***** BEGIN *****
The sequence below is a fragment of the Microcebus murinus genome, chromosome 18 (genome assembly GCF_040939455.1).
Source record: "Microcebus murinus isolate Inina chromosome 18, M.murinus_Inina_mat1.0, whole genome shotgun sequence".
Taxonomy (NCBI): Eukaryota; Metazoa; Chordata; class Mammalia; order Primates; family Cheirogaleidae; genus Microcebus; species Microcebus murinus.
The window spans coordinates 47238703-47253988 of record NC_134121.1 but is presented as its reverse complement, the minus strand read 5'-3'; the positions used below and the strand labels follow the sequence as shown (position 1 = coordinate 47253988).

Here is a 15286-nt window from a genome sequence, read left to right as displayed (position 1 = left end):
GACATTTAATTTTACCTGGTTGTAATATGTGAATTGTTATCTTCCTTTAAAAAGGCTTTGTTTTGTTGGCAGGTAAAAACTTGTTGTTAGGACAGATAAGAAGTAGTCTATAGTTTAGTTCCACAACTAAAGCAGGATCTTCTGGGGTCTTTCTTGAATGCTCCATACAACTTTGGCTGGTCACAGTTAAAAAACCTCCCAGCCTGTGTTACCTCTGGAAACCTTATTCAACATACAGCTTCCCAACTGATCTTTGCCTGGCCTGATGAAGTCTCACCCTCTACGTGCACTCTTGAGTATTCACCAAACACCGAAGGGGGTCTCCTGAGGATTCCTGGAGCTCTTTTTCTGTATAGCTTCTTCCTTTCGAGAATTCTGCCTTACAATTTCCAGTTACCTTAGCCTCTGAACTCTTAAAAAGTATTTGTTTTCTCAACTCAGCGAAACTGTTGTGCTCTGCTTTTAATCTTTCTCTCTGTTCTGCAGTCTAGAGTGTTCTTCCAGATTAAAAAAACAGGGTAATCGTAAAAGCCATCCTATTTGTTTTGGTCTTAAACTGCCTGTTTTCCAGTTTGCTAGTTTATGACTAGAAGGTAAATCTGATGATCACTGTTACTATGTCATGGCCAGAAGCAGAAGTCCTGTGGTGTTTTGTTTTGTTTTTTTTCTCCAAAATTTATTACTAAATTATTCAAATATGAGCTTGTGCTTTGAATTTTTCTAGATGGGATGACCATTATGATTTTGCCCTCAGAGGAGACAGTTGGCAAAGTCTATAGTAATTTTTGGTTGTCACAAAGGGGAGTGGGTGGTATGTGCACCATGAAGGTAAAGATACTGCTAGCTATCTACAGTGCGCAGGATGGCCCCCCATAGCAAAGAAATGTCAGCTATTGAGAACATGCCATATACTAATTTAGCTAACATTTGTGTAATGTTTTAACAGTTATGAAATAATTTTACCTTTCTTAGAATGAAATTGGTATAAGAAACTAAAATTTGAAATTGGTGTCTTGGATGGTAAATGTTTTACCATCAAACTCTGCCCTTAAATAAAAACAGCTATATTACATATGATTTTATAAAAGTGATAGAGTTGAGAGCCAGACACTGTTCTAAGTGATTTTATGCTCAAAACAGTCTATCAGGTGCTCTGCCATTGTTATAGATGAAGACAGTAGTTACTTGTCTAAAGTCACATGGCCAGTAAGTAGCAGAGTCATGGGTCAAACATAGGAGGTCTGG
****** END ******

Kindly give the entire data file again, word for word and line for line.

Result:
The sequence below is a fragment of the Microcebus murinus genome, chromosome 18 (genome assembly GCF_040939455.1).
Source record: "Microcebus murinus isolate Inina chromosome 18, M.murinus_Inina_mat1.0, whole genome shotgun sequence".
Taxonomy (NCBI): Eukaryota; Metazoa; Chordata; class Mammalia; order Primates; family Cheirogaleidae; genus Microcebus; species Microcebus murinus.
The window spans coordinates 47238703-47253988 of record NC_134121.1 but is presented as its reverse complement, the minus strand read 5'-3'; the positions used below and the strand labels follow the sequence as shown (position 1 = coordinate 47253988).

Here is a 15286-nt window from a genome sequence, read left to right as displayed (position 1 = left end):
GACATTTAATTTTACCTGGTTGTAATATGTGAATTGTTATCTTCCTTTAAAAAGGCTTTGTTTTGTTGGCAGGTAAAAACTTGTTGTTAGGACAGATAAGAAGTAGTCTATAGTTTAGTTCCACAACTAAAGCAGGATCTTCTGGGGTCTTTCTTGAATGCTCCATACAACTTTGGCTGGTCACAGTTAAAAAACCTCCCAGCCTGTGTTACCTCTGGAAACCTTATTCAACATACAGCTTCCCAACTGATCTTTGCCTGGCCTGATGAAGTCTCACCCTCTACGTGCACTCTTGAGTATTCACCAAACACCGAAGGGGGTCTCCTGAGGATTCCTGGAGCTCTTTTTCTGTATAGCTTCTTCCTTTCGAGAATTCTGCCTTACAATTTCCAGTTACCTTAGCCTCTGAACTCTTAAAAAGTATTTGTTTTCTCAACTCAGCGAAACTGTTGTGCTCTGCTTTTAATCTTTCTCTCTGTTCTGCAGTCTAGAGTGTTCTTCCAGATTAAAAAAACAGGGTAATCGTAAAAGCCATCCTATTTGTTTTGGTCTTAAACTGCCTGTTTTCCAGTTTGCTAGTTTATGACTAGAAGGTAAATCTGATGATCACTGTTACTATGTCATGGCCAGAAGCAGAAGTCCTGTGGTGTTTTGTTTTGTTTTTTTTCTCCAAAATTTATTACTAAATTATTCAAATATGAGCTTGTGCTTTGAATTTTTCTAGATGGGATGACCATTATGATTTTGCCCTCAGAGGAGACAGTTGGCAAAGTCTATAGTAATTTTTGGTTGTCACAAAGGGGAGTGGGTGGTATGTGCACCATGAAGGTAAAGATACTGCTAGCTATCTACAGTGCGCAGGATGGCCCCCCATAGCAAAGAAATGTCAGCTATTGAGAACATGCCATATACTAATTTAGCTAACATTTGTGTAATGTTTTAACAGTTATGAAATAATTTTACCTTTCTTAGAATGAAATTGGTATAAGAAACTAAAATTTGAAATTGGTGTCTTGGATGGTAAATGTTTTACCATCAAACTCTGCCCTTAAATAAAAACAGCTATATTACATATGATTTTATAAAAGTGATAGAGTTGAGAGCCAGACACTGTTCTAAGTGATTTTATGCTCAAAACAGTCTATCAGGTGCTCTGCCATTGTTATAGATGAAGACAGTAGTTACTTGTCTAAAGTCACATGGCCAGTAAGTAGCAGAGTCATGGGTCAAACATAGGAGGTCTGG